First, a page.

Shadow Passage Interview
Stop-motion animator and RCA student Ali Aschman talks about her film Shadow Passage, automatic writing, and the challenges of puppet animation.
This is a student film. Did you have any artistic or technical constraint?
I had 8 months to make the film, from conception to completion, which was a constraint but quite a generous one. There were no constraints on technique, as the Royal College of Art MA allows students to work any way they choose. Being one of the few students in my cohort working in stop-motion, I had full access to the largest studio which made using such big puppets and sets possible. The RCA's philosophy is to foster the director's unique artistic voice, so we all work independently on our own films, rather than in teams - so the team was just me for most of the production, except for my composer and sound designer (facilitated through RCA partnerships) and costume designers (who were fellow students in the Textiles course). I had a few short-term fabrication and animation assistants during production, but this was very limited. Although this would usually be seen as a constraint for stop motion, which typically requires large teams, it was actually more help than I've ever received, since I've always worked as an independent artist making films and other artworks on zero budget alone in my studio, and making it as an RCA student is what made that possible.
You say the film is improvised. What was the starting point and how did you develop it?
The starting point was the medium - I wanted to make a stop motion film using large puppets and sets, and to combine puppet animation with 2D frame by frame painting or drawing inside the set. In my previous films I've usually used a limited set of materials and colour palette, and I wanted to push myself to take a more mixed-media approach, similar to some of the sculptural work I've made in the past as a visual artist, as well as to use colour in a symbolic way. For the subject matter, I was heavily inspired by a quote from Carl Jung about meeting one's shadow, describing it as "a tight passage, a narrow door". I had these strong images of doors and windows in my mind, as liminal objects separating and connecting rooms in an architecture representing the self, so growing outward from that I developed the structure of the film. Psychotherapy has been an important factor in my life in recent years, and I wanted to visualise some of the discoveries I had made about my own psyche in those sessions. So through research, automatic writing and poetry, and constant notation of my thoughts, I came up with the idea of a series of 3 rooms, that would each represent a different aspect of the same person's psychology. Each successive room decreased in size, as did the puppet inhabiting it, and I knew they should all end up together. So when I started shooting, I had that core structure in place but I hadn't planned anything about how the shot would be set up, where the characters would be placed, how they would move, or how long scenes would be. I didn't make a storyboard or animatic. I just moved around inside the set with the camera, trying out different angles and lighting, and once I found something I liked I just went with it, making up the movements, as I went along. Same for the painted imagery on the walls - I literally improvised on the spot and let one image inspire the next. In this way all the nuances of the narrative were built through the process of making.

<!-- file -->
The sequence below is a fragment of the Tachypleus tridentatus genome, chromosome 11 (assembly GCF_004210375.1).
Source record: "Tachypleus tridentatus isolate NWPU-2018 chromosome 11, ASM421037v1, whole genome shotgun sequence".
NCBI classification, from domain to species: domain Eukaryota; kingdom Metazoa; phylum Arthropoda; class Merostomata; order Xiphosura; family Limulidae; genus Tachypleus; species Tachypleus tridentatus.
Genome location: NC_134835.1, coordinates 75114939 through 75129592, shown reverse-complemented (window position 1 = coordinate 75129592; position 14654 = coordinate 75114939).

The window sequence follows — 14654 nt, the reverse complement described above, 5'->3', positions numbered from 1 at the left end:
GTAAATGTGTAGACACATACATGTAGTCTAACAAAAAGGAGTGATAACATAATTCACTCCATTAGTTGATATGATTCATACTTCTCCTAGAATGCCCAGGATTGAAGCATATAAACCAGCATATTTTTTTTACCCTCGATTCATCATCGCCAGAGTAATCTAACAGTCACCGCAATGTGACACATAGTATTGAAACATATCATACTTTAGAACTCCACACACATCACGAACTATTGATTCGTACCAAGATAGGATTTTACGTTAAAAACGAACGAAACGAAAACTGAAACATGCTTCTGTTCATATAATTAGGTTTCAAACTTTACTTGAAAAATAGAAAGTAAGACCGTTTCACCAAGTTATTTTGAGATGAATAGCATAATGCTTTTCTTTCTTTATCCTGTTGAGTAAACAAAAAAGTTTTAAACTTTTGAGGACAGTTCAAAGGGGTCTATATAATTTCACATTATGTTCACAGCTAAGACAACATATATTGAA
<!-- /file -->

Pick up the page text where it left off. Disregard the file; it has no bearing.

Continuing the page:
Despite a rather dark universe, there is something comforting about the film. Was it something you had anticipated?
This was actually my intention, so I am really glad you read it that way! My last film Body Echo touches on related themes of depression, alienation, and feeling fragmented - but it ends with the character staying dormant in her claustrophobic universe. So for me, the final shot of Shadow Passage, with the small puppet leaving on her own into the unknown is a hopeful image. It was important to me for my own mental health, but also to avoid being repetitive in my oeuvre, to make something a little more open and optimistic. Sarah, the composer, did a wonderful job conveying this with the music. I know some people interpret it differently, as more of a gloomy ending, or even as death, which is also fine, since it's a film about psychology so it makes absolute sense for people to project their own feelings and experiences onto it. One thing that I did not anticipate is the sweetness of the interaction between the three puppets. In my mind, the first one would find the second one crying uncontrollably in the second room, and they would physically fight, representing a conflict between intellect and emotion - however when they came face to face they seemed to naturally connect in a more caring way so I leaned into that. And when all three are together, there was a tenderness that I hadn't quite expected, and it felt like a healing moment.